Godzilla Minus One: best Godzilla movie yet – Review | Films | Entertainment

December 15, 2023
57 Views


Cert 12A

In cinemas now

This isn’t one of Hollywood’s ‘Monsterverse’ flicks where a murkily shot giant lizard gets bogged down in fussy plotting and dreary franchise building.

It’s a standalone and surprisingly low-budget Japanese blockbuster which sees the scaly icon go back to his roots. It’s also the best Godzilla movie I’ve seen.

Made to celebrate the 70th anniversary of his movie debut, the film swaps the bloke in the lizard suit for cutting-edge special effects which look at least $100million pricier than its rumoured $15m budget.

Director and effects wizard Takashi Yamazaki plays to the big fella’s strengths. The trick is to make him utterly terrifying. But a rampaging, radioactive monster with killer breath isn’t enough to hold anyone’s attention for two hours. And Yamazaki stirs in rousing human drama and chewy post-war politics.

Our hero is Koichi Shikishima (Ryunosuke Kamiki), a disgraced – in other words, still alive – kamikaze pilot. He ducked out of a suicide mission at the end of the Second World War and, afterwards, returns to a bombed-out Tokyo where he is spat at by one of his neighbours.

His road to redemption begins when he forms a makeshift family with a big-hearted survivor (Minami Hamabe) and an orphaned child. But Koichi is not only haunted by his refusal to die for his emperor but by a previous run-in with the monster at the end of the war.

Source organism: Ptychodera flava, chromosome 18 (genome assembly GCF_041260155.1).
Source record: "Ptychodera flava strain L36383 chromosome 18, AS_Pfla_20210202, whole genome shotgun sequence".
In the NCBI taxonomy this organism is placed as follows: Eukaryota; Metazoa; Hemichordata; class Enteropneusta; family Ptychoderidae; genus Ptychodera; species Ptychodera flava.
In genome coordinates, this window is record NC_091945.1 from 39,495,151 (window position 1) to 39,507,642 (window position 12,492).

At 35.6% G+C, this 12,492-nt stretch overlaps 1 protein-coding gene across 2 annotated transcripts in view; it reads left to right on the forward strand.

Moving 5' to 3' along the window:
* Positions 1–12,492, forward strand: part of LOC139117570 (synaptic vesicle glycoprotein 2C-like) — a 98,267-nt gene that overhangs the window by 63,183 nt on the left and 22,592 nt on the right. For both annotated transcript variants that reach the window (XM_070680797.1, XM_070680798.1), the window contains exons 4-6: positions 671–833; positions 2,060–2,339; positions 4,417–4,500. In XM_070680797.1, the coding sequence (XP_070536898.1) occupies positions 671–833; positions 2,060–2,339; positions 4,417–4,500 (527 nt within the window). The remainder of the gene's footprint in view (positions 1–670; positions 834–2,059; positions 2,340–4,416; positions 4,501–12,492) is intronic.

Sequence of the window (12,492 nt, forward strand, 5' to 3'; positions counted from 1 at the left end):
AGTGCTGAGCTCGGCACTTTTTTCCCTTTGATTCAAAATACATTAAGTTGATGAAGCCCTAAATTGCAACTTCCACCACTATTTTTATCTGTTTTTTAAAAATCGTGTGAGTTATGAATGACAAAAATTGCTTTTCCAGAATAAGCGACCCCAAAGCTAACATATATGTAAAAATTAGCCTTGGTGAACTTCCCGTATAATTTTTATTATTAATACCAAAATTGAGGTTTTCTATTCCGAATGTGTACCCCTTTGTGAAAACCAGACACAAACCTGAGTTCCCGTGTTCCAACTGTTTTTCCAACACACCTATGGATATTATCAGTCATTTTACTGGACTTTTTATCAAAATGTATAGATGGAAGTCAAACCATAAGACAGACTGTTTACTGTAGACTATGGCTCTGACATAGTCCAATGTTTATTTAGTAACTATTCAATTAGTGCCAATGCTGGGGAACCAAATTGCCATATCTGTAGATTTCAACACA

After he’d sabotaged his engine, he landed at an island fighter plane repair facility. As a then medium-sized Godzilla came ashore, Koichi had him in his machine gun’s sights but didn’t shoot. The beast went on to wipe out scores of engineers with a blast of his red-hot breath.

So, after a now beefed-up Godzilla flattens a Tokyo neighbourhood, Koichi volunteers for a citizen-led defence force. The plan to defeat the ever-growing beast is ingenious and, according to the ex-military scientist in charge, doesn’t rely on unthinking self-sacrifice.

But Koichi, tasked with luring Godzilla into a maritime trap, seems to have developed a death wish.

The action scenes are tense and thrillingly orchestrated and the characters refreshingly three-dimensional.

This Japanese Godzilla tramples its American rivals into the dust.



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